Camp Ghoul Mountain Part VI: The Official Novelization

Hey, everybody! I’m very pleased to finally announce that late this Summer, Turn to Ash will be publishing Jonathan Raab’s new novel, Camp Ghoul Mountain Part VI: The Official Novelization. A title like that obviously bears a little explanation and, indeed, even the explanation will bear a little explanation and, even then, I’m not entirely sure how much sense it will make when… How about I just lay out, in rough chronological order, how this project came to be and you can make of that what you will? Here goes…

Late last year, I received a letter (excerpt below) from a film company seeking a micro-indie horror publisher to begin working on the novelization of, arguably,  the most misunderstood of the entries in the Camp Ghoul Mountain series. I was floored. CGM VI is a legendary, if not controversial, treasure of underground horror cinema. When I was a kid, not even the laxest of parents would let us watch this movie at their house. Everyone believed it was too violent and promoted drug use and/or Satanism. Or something. Despite these parental concerns, all the lucky teens in the neighborhood who had seen it assured us that the movie actually sucked. It was too weird and strayed too far from the rest of the series. It went off on strange tangents that your average slasher fan was confused by and uninterested in. Because of its bad rep, it sank into relative obscurity. By the time I finally watched it, I’d dropped enough, shall we say, life experience, to feel a certain kinship with the batshit events that unfolded on the screen. But those weird, wild days are long behind me and I’ve never been a vocal champion of the flick, so I had no idea why the film company was reaching out to me. I was excited to be invited to such a project, but I was more than a touch confused.


Then I noticed the name of the company that sent me the letter and my heart sank: Malthus Pictures, International. The villainous, cabalistic, occulted corporation that appears in a number of Jonathan Raab’s stories. I was certain that he had dreamt Malthus up years ago after ingesting a powerful edible and few hearty belts of Old Crow, so I assumed at this point that he was pulling my leg.

I called Jonathan up and explained that while the stunt was cute, I didn’t appreciate getting my hopes raised and dashed like that. He rather curtly dismissed my complaint and explained that he was not terribly amused that I had called him several times over the previous couple of weeks, always in the middle of the night, and left, long, mostly silent voicemails (audio clips below). He also suggested that I lay off the sauce and get to bed at a decent hour like a decent person. I explained that I hadn’t been placing those calls and that is was possible that my phone was malfunctioning and that I’d get it checked out. Furthermore, I continued to explain, I was drinking responsibly and sleeping quite well, thank you very much. Eventually, after far too much explanation, tempers cooled and we chatted for a while about Castlevania, living mansions, and UFO disclosure for a bit and then said farewell. I decided it must be someone else in our little community, probably Breen or Edwards, having a laugh at our expense with the Malthus thing and didn’t give it another thought. Until I got my phone bill.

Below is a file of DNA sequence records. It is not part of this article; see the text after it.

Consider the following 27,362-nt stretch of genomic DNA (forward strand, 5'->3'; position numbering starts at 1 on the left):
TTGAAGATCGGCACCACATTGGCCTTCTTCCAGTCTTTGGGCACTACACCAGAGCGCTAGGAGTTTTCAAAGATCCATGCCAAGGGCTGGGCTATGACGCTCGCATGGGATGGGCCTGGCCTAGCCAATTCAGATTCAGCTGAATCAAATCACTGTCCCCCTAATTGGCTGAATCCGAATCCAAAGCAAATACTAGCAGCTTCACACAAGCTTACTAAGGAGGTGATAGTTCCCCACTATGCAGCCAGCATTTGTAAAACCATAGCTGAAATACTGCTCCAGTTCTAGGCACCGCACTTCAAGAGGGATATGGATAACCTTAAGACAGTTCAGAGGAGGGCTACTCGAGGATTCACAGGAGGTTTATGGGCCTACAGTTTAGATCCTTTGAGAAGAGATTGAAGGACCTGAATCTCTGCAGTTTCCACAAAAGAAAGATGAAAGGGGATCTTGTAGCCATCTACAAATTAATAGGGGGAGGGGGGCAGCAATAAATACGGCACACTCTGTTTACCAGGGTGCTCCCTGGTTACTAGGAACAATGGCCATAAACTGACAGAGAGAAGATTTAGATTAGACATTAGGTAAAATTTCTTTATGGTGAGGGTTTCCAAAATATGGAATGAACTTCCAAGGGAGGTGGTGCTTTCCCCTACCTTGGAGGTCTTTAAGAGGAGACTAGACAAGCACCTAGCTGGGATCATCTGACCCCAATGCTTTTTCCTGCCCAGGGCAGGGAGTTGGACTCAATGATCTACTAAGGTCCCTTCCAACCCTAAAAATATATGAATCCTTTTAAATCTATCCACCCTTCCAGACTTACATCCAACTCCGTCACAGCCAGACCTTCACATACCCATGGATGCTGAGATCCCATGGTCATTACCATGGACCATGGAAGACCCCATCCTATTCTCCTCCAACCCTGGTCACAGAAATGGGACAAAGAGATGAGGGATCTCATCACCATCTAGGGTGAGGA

$65,000. Sixty-five thousand US dollars. Even. That was the cost of my single, sub-60-minute phone call to Colorado to talk to Jonathan. Nobody at Verizon could seem to figure out how or why I’d been billed such an astronomical fee for one call, and after about 3 hours speaking with various tiers of customer support, I was no nearer to getting the issue resolved. I decided to give up for the afternoon and get on with my life.

That evening I got an email from Phillip O’Leary – the same supposed man from Malthus who’d supposedly sent me the letter – telling me that he looked forward to working with me on CGM VI and that he’d reached out to “some friends” and taken care of my billing issue. I logged into my account and, sure enough, back to normal. I called Raab again.

He immediately cut me off and told me he’d accepted O’Leary’s terms and had already begun working on the novelization. He’d received a large cache of archival material on the film and I’d be getting a similar shipment shortly. The next day, I got it. And a contract, complete with deadlines and some very intensely worded clauses on what happens if I miss said deadlines. The non-disclosure agreement in the contract forbids me from speaking to the specifics, which is just as well, as I’d rather not even think about them. Not long after that, I was contacted by artist and friend, Will Fugman, who told me that he understood that he would be supplying the cover art for the novelization. I don’t know to what degree, if any, Will is compromised by Malthus or the (business?) entity going by the name Malthus, and again, I’d rather not know. The important thing now is that we all get our work done and done on time so that none of us have to deal with the ramifications of section 7(c) of the contract.


So, yeah, I’m actually and contractually terribly excited to be publishing Camp Ghoul Mountain Part VI: The Official Novelization by Jonathan Raab!! The book will include a great deal of archival material related to the creation of and inspiration for the film, as well it’s enigmatic director, Monty Blackwood. Watch this space in the coming months for updates, news, and warnings regarding the novel! Maybe in the meantime, go snoop around over HERE and buy a copy of Turn to Ash, Vol. 3. There won’t be another issue of the zine out for quite a while, so get your fix while you can!

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